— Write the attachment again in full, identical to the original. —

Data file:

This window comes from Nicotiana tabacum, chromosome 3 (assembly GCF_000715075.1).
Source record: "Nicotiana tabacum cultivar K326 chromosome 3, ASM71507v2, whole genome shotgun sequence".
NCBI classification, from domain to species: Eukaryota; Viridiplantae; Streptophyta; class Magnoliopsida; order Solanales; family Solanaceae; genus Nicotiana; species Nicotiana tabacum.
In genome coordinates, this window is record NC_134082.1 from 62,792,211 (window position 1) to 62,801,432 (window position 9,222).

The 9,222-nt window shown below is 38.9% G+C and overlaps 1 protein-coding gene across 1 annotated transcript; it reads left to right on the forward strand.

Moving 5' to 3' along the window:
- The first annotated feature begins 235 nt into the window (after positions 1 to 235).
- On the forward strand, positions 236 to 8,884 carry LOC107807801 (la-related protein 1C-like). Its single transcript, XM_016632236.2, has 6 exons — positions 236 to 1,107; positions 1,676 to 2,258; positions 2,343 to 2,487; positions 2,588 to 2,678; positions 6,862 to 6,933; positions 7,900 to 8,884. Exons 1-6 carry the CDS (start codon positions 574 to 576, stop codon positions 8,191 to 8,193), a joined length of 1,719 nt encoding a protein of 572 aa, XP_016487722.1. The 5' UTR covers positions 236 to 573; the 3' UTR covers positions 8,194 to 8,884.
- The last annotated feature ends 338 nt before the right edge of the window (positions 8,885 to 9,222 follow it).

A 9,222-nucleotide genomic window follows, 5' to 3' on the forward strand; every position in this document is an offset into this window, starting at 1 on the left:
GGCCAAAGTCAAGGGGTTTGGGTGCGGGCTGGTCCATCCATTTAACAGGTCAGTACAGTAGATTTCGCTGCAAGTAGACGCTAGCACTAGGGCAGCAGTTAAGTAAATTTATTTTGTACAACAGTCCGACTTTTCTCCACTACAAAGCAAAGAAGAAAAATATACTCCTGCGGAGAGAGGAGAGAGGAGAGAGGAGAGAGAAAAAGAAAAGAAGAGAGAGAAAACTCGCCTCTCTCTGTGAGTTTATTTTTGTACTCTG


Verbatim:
This window comes from Nicotiana tabacum, chromosome 3 (assembly GCF_000715075.1).
Source record: "Nicotiana tabacum cultivar K326 chromosome 3, ASM71507v2, whole genome shotgun sequence".
NCBI classification, from domain to species: Eukaryota; Viridiplantae; Streptophyta; class Magnoliopsida; order Solanales; family Solanaceae; genus Nicotiana; species Nicotiana tabacum.
In genome coordinates, this window is record NC_134082.1 from 62,792,211 (window position 1) to 62,801,432 (window position 9,222).

The 9,222-nt window shown below is 38.9% G+C and overlaps 1 protein-coding gene across 1 annotated transcript; it reads left to right on the forward strand.

Moving 5' to 3' along the window:
- The first annotated feature begins 235 nt into the window (after positions 1 to 235).
- On the forward strand, positions 236 to 8,884 carry LOC107807801 (la-related protein 1C-like). Its single transcript, XM_016632236.2, has 6 exons — positions 236 to 1,107; positions 1,676 to 2,258; positions 2,343 to 2,487; positions 2,588 to 2,678; positions 6,862 to 6,933; positions 7,900 to 8,884. Exons 1-6 carry the CDS (start codon positions 574 to 576, stop codon positions 8,191 to 8,193), a joined length of 1,719 nt encoding a protein of 572 aa, XP_016487722.1. The 5' UTR covers positions 236 to 573; the 3' UTR covers positions 8,194 to 8,884.
- The last annotated feature ends 338 nt before the right edge of the window (positions 8,885 to 9,222 follow it).

A 9,222-nucleotide genomic window follows, 5' to 3' on the forward strand; every position in this document is an offset into this window, starting at 1 on the left:
GGCCAAAGTCAAGGGGTTTGGGTGCGGGCTGGTCCATCCATTTAACAGGTCAGTACAGTAGATTTCGCTGCAAGTAGACGCTAGCACTAGGGCAGCAGTTAAGTAAATTTATTTTGTACAACAGTCCGACTTTTCTCCACTACAAAGCAAAGAAGAAAAATATACTCCTGCGGAGAGAGGAGAGAGGAGAGAGGAGAGAGAAAAAGAAAAGAAGAGAGAGAAAACTCGCCTCTCTCTGTGAGTTTATTTTTGTACTCTG